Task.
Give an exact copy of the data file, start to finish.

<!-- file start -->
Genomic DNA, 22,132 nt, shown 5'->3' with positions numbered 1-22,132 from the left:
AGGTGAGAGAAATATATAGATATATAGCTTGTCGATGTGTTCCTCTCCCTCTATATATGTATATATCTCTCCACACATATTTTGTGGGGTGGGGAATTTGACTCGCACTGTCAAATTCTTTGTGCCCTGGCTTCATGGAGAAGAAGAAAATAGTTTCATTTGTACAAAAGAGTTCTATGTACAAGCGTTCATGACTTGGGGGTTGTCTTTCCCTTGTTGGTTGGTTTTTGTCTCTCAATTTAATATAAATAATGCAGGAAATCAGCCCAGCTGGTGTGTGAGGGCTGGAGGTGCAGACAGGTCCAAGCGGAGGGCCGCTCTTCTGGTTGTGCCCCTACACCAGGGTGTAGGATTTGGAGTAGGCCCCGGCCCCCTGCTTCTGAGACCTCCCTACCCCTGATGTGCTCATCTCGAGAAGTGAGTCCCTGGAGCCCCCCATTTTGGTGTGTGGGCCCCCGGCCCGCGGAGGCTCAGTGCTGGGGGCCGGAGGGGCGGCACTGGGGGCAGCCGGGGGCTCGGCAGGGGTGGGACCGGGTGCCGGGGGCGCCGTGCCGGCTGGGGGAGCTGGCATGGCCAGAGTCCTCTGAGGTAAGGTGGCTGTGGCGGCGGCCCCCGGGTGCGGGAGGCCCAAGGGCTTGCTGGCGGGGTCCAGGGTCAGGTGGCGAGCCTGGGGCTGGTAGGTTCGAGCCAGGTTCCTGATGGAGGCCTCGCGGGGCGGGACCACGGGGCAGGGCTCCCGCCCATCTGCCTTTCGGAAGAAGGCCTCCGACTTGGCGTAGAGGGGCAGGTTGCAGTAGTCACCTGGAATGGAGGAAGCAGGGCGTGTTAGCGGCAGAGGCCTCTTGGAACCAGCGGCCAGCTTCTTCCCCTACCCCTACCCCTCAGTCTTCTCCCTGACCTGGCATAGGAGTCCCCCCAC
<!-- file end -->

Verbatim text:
Genomic DNA, 22,132 nt, shown 5'->3' with positions numbered 1-22,132 from the left:
AGGTGAGAGAAATATATAGATATATAGCTTGTCGATGTGTTCCTCTCCCTCTATATATGTATATATCTCTCCACACATATTTTGTGGGGTGGGGAATTTGACTCGCACTGTCAAATTCTTTGTGCCCTGGCTTCATGGAGAAGAAGAAAATAGTTTCATTTGTACAAAAGAGTTCTATGTACAAGCGTTCATGACTTGGGGGTTGTCTTTCCCTTGTTGGTTGGTTTTTGTCTCTCAATTTAATATAAATAATGCAGGAAATCAGCCCAGCTGGTGTGTGAGGGCTGGAGGTGCAGACAGGTCCAAGCGGAGGGCCGCTCTTCTGGTTGTGCCCCTACACCAGGGTGTAGGATTTGGAGTAGGCCCCGGCCCCCTGCTTCTGAGACCTCCCTACCCCTGATGTGCTCATCTCGAGAAGTGAGTCCCTGGAGCCCCCCATTTTGGTGTGTGGGCCCCCGGCCCGCGGAGGCTCAGTGCTGGGGGCCGGAGGGGCGGCACTGGGGGCAGCCGGGGGCTCGGCAGGGGTGGGACCGGGTGCCGGGGGCGCCGTGCCGGCTGGGGGAGCTGGCATGGCCAGAGTCCTCTGAGGTAAGGTGGCTGTGGCGGCGGCCCCCGGGTGCGGGAGGCCCAAGGGCTTGCTGGCGGGGTCCAGGGTCAGGTGGCGAGCCTGGGGCTGGTAGGTTCGAGCCAGGTTCCTGATGGAGGCCTCGCGGGGCGGGACCACGGGGCAGGGCTCCCGCCCATCTGCCTTTCGGAAGAAGGCCTCCGACTTGGCGTAGAGGGGCAGGTTGCAGTAGTCACCTGGAATGGAGGAAGCAGGGCGTGTTAGCGGCAGAGGCCTCTTGGAACCAGCGGCCAGCTTCTTCCCCTACCCCTACCCCTCAGTCTTCTCCCTGACCTGGCATAGGAGTCCCCCCAC